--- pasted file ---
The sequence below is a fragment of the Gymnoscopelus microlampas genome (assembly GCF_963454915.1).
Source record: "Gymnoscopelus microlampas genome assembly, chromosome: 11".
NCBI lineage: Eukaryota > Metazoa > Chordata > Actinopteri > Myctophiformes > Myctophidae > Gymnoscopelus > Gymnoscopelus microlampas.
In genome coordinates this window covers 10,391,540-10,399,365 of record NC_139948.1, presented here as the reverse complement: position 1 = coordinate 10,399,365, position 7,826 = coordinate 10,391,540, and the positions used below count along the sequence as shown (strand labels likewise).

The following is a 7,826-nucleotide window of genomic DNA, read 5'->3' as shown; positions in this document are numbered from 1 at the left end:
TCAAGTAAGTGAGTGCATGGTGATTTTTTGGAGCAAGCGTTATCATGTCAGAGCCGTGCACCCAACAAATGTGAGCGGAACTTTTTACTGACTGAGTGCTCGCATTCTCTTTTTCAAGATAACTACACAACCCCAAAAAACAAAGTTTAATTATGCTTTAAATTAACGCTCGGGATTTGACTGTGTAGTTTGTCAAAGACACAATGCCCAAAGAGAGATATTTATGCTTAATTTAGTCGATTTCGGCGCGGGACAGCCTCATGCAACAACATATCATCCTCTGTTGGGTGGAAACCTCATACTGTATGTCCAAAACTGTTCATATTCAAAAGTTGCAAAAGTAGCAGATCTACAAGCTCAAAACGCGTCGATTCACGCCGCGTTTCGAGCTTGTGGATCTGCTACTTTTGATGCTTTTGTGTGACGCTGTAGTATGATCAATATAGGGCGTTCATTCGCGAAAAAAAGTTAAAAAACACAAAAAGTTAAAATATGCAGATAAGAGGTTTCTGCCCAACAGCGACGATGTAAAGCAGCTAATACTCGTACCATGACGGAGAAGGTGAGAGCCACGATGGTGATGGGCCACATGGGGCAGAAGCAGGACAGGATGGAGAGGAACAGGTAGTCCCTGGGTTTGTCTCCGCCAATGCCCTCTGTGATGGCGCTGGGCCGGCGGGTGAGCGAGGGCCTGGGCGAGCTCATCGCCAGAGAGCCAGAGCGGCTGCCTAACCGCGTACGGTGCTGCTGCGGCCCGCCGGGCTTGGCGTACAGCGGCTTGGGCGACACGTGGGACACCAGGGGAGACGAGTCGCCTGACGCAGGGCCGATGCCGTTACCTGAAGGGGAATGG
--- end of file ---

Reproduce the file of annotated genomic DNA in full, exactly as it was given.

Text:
The sequence below is a fragment of the Gymnoscopelus microlampas genome (assembly GCF_963454915.1).
Source record: "Gymnoscopelus microlampas genome assembly, chromosome: 11".
NCBI lineage: Eukaryota > Metazoa > Chordata > Actinopteri > Myctophiformes > Myctophidae > Gymnoscopelus > Gymnoscopelus microlampas.
In genome coordinates this window covers 10,391,540-10,399,365 of record NC_139948.1, presented here as the reverse complement: position 1 = coordinate 10,399,365, position 7,826 = coordinate 10,391,540, and the positions used below count along the sequence as shown (strand labels likewise).

The following is a 7,826-nucleotide window of genomic DNA, read 5'->3' as shown; positions in this document are numbered from 1 at the left end:
TCAAGTAAGTGAGTGCATGGTGATTTTTTGGAGCAAGCGTTATCATGTCAGAGCCGTGCACCCAACAAATGTGAGCGGAACTTTTTACTGACTGAGTGCTCGCATTCTCTTTTTCAAGATAACTACACAACCCCAAAAAACAAAGTTTAATTATGCTTTAAATTAACGCTCGGGATTTGACTGTGTAGTTTGTCAAAGACACAATGCCCAAAGAGAGATATTTATGCTTAATTTAGTCGATTTCGGCGCGGGACAGCCTCATGCAACAACATATCATCCTCTGTTGGGTGGAAACCTCATACTGTATGTCCAAAACTGTTCATATTCAAAAGTTGCAAAAGTAGCAGATCTACAAGCTCAAAACGCGTCGATTCACGCCGCGTTTCGAGCTTGTGGATCTGCTACTTTTGATGCTTTTGTGTGACGCTGTAGTATGATCAATATAGGGCGTTCATTCGCGAAAAAAAGTTAAAAAACACAAAAAGTTAAAATATGCAGATAAGAGGTTTCTGCCCAACAGCGACGATGTAAAGCAGCTAATACTCGTACCATGACGGAGAAGGTGAGAGCCACGATGGTGATGGGCCACATGGGGCAGAAGCAGGACAGGATGGAGAGGAACAGGTAGTCCCTGGGTTTGTCTCCGCCAATGCCCTCTGTGATGGCGCTGGGCCGGCGGGTGAGCGAGGGCCTGGGCGAGCTCATCGCCAGAGAGCCAGAGCGGCTGCCTAACCGCGTACGGTGCTGCTGCGGCCCGCCGGGCTTGGCGTACAGCGGCTTGGGCGACACGTGGGACACCAGGGGAGACGAGTCGCCTGACGCAGGGCCGATGCCGTTACCTGAAGGGGAATGG